During a lull in one of our conversations, we watch the Liberty Weekend celebration sparking fireworks on the TV screen behind the bar. The spectacle starts us grumbling about the money spent on frivolities by a nation with a growing homeless population. Thomas, after staring at the screen, shakes his head gently from side to side. After a long sigh and a pause, eyes still fixed on the screen he says, "I dunno, Vern. There's a poem in there somewhere."
Normally, I dismiss such comments as well-intentioned but misguided. Thomas, though, spoke from an artist's instincts. Over the next few weeks, I mulled over the raw material on the TV screen and "July 4, 1986" made its way onto the page.
By the start of 1987, I'd compiled enough poetry with basslines to make a full-length recording. A number of the pieces had appeared on two self-produced cassettes, Beatnik Poetry and Haight Street,1985. In February, I recorded two or three poems with Thomas, Mario Pavone and Brian Johnson at Real Art Ways. On playback, the rapport between the musicians and me sounded solid, but my recitation high-pitched and frantic. I'd have to slow the pace of my recitation and lower my voice when we recorded for real.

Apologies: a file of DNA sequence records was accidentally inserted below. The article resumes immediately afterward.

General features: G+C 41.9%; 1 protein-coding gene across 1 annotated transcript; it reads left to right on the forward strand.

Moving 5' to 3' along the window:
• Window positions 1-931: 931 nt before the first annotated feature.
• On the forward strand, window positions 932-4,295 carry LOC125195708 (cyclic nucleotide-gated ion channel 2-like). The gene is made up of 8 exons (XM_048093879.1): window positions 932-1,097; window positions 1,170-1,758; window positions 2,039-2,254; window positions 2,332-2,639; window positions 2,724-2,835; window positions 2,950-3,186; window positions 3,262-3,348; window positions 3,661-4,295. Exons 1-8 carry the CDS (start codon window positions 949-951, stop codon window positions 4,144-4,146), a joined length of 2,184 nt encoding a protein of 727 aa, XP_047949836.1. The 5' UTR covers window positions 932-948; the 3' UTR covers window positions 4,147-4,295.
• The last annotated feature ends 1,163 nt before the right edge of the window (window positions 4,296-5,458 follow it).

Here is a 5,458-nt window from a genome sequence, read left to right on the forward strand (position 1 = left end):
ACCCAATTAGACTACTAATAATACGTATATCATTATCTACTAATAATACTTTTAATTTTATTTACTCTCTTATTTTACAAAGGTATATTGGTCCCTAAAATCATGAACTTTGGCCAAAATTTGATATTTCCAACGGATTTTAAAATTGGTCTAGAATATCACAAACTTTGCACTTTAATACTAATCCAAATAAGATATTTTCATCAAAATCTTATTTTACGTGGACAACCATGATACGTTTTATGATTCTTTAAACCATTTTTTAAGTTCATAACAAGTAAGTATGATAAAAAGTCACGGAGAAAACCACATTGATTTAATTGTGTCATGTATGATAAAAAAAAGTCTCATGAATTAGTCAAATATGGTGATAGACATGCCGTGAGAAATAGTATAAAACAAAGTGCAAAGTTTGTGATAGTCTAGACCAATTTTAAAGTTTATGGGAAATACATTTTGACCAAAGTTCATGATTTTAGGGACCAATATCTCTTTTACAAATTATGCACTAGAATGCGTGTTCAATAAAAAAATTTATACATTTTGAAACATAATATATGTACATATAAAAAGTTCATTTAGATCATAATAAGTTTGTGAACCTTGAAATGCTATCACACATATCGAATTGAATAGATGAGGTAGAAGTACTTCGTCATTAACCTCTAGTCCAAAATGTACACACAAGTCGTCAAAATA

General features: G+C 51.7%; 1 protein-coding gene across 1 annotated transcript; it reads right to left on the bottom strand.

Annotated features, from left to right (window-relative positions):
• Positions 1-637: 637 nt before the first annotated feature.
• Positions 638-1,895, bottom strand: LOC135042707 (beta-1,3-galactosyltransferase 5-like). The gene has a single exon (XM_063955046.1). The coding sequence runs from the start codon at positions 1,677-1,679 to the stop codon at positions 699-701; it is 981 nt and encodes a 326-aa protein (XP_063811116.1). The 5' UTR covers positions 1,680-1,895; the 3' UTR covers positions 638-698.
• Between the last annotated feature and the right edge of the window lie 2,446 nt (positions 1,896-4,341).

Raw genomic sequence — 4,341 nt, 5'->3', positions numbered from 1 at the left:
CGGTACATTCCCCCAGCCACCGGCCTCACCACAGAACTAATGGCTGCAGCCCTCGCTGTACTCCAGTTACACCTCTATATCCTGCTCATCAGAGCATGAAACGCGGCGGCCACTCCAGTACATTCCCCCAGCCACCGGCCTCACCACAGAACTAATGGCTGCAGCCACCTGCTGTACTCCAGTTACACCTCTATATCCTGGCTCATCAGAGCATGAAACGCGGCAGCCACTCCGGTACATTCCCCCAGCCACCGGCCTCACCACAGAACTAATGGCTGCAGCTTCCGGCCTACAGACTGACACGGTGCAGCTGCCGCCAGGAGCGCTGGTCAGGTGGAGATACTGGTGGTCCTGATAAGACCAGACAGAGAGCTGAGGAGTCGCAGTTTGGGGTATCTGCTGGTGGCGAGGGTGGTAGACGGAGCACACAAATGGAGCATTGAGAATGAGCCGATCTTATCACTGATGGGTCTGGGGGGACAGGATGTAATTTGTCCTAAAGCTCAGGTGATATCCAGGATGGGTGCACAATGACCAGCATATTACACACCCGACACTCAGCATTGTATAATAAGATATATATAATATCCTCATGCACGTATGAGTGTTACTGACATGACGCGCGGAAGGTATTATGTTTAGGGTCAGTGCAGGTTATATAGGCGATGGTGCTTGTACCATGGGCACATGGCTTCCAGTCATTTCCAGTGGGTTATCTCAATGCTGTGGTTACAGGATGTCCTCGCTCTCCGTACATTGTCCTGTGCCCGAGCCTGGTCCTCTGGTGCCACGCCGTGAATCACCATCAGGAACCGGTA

For the record date, scheduled in mid-July, I added Joe Fonda to the trio that did the trial run. With a two-bass lineup, I envisioned Mario roaming freely through the bass's registers while Joe added his own textures to whatever Mario was playing at the moment. The music would be bop heading toward free form.
Two weeks before the date, Brian Johnson told me that he and Thomas were playing a duo concert at Music Mountain, a sixty-mile drive into the western Connecticut hills. While reciting the work of Lawrence Ferlinghetti and other poets, Brian played an incredible array of percussion instruments and Thomas played flutes, alto sax and his own collection of little instruments.
Why am I limiting myself to bop when these musicians can reach into so many other idioms? Mario's played free jazz ever since Bill Dixon's October Revolution brought it out of the bebop closet. Joe's recorded his own free jazz albums. Brian Johnson's played New Wave Rock and New Music. Thomas can play in any idiom. Why didn't I think of it before? I'll have to discard everything I've prepared for the date. Back to the drawing board. But what I have in mind will sound even better.